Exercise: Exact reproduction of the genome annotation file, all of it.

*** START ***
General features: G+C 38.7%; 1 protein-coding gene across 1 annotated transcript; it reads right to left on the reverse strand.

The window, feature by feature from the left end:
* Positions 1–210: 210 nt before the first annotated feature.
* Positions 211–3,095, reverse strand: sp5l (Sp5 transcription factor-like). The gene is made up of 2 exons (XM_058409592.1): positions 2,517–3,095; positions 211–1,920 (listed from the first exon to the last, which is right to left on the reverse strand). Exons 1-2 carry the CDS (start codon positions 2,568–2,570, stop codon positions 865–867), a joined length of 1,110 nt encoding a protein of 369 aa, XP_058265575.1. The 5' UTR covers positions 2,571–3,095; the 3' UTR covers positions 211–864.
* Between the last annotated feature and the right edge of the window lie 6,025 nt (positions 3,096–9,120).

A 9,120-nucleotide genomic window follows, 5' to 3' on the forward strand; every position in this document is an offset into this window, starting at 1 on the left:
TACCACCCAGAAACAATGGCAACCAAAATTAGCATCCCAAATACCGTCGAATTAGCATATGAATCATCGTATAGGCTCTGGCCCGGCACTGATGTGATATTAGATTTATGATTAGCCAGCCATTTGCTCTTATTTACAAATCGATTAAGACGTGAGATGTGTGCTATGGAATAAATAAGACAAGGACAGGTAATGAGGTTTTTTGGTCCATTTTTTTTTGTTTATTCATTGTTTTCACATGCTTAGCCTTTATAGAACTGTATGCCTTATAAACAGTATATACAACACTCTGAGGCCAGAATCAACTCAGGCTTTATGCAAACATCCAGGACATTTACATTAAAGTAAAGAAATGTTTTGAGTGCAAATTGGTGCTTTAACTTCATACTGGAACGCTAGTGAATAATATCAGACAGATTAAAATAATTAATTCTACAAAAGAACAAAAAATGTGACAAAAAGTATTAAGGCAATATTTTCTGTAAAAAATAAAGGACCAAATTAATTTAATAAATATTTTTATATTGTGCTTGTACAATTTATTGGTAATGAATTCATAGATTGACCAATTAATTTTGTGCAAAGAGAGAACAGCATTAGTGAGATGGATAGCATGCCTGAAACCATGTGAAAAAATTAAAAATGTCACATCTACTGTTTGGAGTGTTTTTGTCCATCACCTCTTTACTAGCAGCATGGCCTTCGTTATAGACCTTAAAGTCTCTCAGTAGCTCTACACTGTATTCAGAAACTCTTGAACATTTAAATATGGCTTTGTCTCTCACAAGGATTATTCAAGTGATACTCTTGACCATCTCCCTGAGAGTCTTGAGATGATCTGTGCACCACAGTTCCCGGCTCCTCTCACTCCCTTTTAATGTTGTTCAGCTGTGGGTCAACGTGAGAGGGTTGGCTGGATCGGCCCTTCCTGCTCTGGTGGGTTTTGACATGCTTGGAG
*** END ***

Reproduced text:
General features: G+C 38.7%; 1 protein-coding gene across 1 annotated transcript; it reads right to left on the reverse strand.

The window, feature by feature from the left end:
* Positions 1–210: 210 nt before the first annotated feature.
* Positions 211–3,095, reverse strand: sp5l (Sp5 transcription factor-like). The gene is made up of 2 exons (XM_058409592.1): positions 2,517–3,095; positions 211–1,920 (listed from the first exon to the last, which is right to left on the reverse strand). Exons 1-2 carry the CDS (start codon positions 2,568–2,570, stop codon positions 865–867), a joined length of 1,110 nt encoding a protein of 369 aa, XP_058265575.1. The 5' UTR covers positions 2,571–3,095; the 3' UTR covers positions 211–864.
* Between the last annotated feature and the right edge of the window lie 6,025 nt (positions 3,096–9,120).

A 9,120-nucleotide genomic window follows, 5' to 3' on the forward strand; every position in this document is an offset into this window, starting at 1 on the left:
TACCACCCAGAAACAATGGCAACCAAAATTAGCATCCCAAATACCGTCGAATTAGCATATGAATCATCGTATAGGCTCTGGCCCGGCACTGATGTGATATTAGATTTATGATTAGCCAGCCATTTGCTCTTATTTACAAATCGATTAAGACGTGAGATGTGTGCTATGGAATAAATAAGACAAGGACAGGTAATGAGGTTTTTTGGTCCATTTTTTTTTGTTTATTCATTGTTTTCACATGCTTAGCCTTTATAGAACTGTATGCCTTATAAACAGTATATACAACACTCTGAGGCCAGAATCAACTCAGGCTTTATGCAAACATCCAGGACATTTACATTAAAGTAAAGAAATGTTTTGAGTGCAAATTGGTGCTTTAACTTCATACTGGAACGCTAGTGAATAATATCAGACAGATTAAAATAATTAATTCTACAAAAGAACAAAAAATGTGACAAAAAGTATTAAGGCAATATTTTCTGTAAAAAATAAAGGACCAAATTAATTTAATAAATATTTTTATATTGTGCTTGTACAATTTATTGGTAATGAATTCATAGATTGACCAATTAATTTTGTGCAAAGAGAGAACAGCATTAGTGAGATGGATAGCATGCCTGAAACCATGTGAAAAAATTAAAAATGTCACATCTACTGTTTGGAGTGTTTTTGTCCATCACCTCTTTACTAGCAGCATGGCCTTCGTTATAGACCTTAAAGTCTCTCAGTAGCTCTACACTGTATTCAGAAACTCTTGAACATTTAAATATGGCTTTGTCTCTCACAAGGATTATTCAAGTGATACTCTTGACCATCTCCCTGAGAGTCTTGAGATGATCTGTGCACCACAGTTCCCGGCTCCTCTCACTCCCTTTTAATGTTGTTCAGCTGTGGGTCAACGTGAGAGGGTTGGCTGGATCGGCCCTTCCTGCTCTGGTGGGTTTTGACATGCTTGGAG